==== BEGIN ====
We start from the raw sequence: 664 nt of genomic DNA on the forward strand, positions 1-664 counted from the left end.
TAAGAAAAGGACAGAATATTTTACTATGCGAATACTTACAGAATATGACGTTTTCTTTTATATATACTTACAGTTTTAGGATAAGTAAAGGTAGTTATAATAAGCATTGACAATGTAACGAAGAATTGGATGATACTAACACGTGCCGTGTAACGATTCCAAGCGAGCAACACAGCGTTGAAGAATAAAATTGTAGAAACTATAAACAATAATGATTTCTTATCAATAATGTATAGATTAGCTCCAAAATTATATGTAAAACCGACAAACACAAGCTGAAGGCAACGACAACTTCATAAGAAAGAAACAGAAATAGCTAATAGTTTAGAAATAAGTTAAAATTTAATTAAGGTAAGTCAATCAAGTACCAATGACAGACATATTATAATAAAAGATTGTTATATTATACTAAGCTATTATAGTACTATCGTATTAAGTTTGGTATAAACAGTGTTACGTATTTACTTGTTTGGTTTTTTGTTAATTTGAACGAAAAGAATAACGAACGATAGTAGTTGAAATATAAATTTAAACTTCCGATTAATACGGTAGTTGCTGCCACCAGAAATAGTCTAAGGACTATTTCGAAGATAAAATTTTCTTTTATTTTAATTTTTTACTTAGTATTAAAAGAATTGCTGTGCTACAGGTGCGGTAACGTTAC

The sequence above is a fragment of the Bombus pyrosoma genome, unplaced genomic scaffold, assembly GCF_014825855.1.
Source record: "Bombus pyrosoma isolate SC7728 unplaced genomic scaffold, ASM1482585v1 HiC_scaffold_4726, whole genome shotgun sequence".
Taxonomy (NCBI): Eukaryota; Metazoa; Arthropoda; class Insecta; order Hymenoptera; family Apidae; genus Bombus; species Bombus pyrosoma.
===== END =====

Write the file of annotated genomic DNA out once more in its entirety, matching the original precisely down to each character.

We start from the raw sequence: 664 nt of genomic DNA on the forward strand, positions 1-664 counted from the left end.
TAAGAAAAGGACAGAATATTTTACTATGCGAATACTTACAGAATATGACGTTTTCTTTTATATATACTTACAGTTTTAGGATAAGTAAAGGTAGTTATAATAAGCATTGACAATGTAACGAAGAATTGGATGATACTAACACGTGCCGTGTAACGATTCCAAGCGAGCAACACAGCGTTGAAGAATAAAATTGTAGAAACTATAAACAATAATGATTTCTTATCAATAATGTATAGATTAGCTCCAAAATTATATGTAAAACCGACAAACACAAGCTGAAGGCAACGACAACTTCATAAGAAAGAAACAGAAATAGCTAATAGTTTAGAAATAAGTTAAAATTTAATTAAGGTAAGTCAATCAAGTACCAATGACAGACATATTATAATAAAAGATTGTTATATTATACTAAGCTATTATAGTACTATCGTATTAAGTTTGGTATAAACAGTGTTACGTATTTACTTGTTTGGTTTTTTGTTAATTTGAACGAAAAGAATAACGAACGATAGTAGTTGAAATATAAATTTAAACTTCCGATTAATACGGTAGTTGCTGCCACCAGAAATAGTCTAAGGACTATTTCGAAGATAAAATTTTCTTTTATTTTAATTTTTTACTTAGTATTAAAAGAATTGCTGTGCTACAGGTGCGGTAACGTTAC

The sequence above is a fragment of the Bombus pyrosoma genome, unplaced genomic scaffold, assembly GCF_014825855.1.
Source record: "Bombus pyrosoma isolate SC7728 unplaced genomic scaffold, ASM1482585v1 HiC_scaffold_4726, whole genome shotgun sequence".
Taxonomy (NCBI): Eukaryota; Metazoa; Arthropoda; class Insecta; order Hymenoptera; family Apidae; genus Bombus; species Bombus pyrosoma.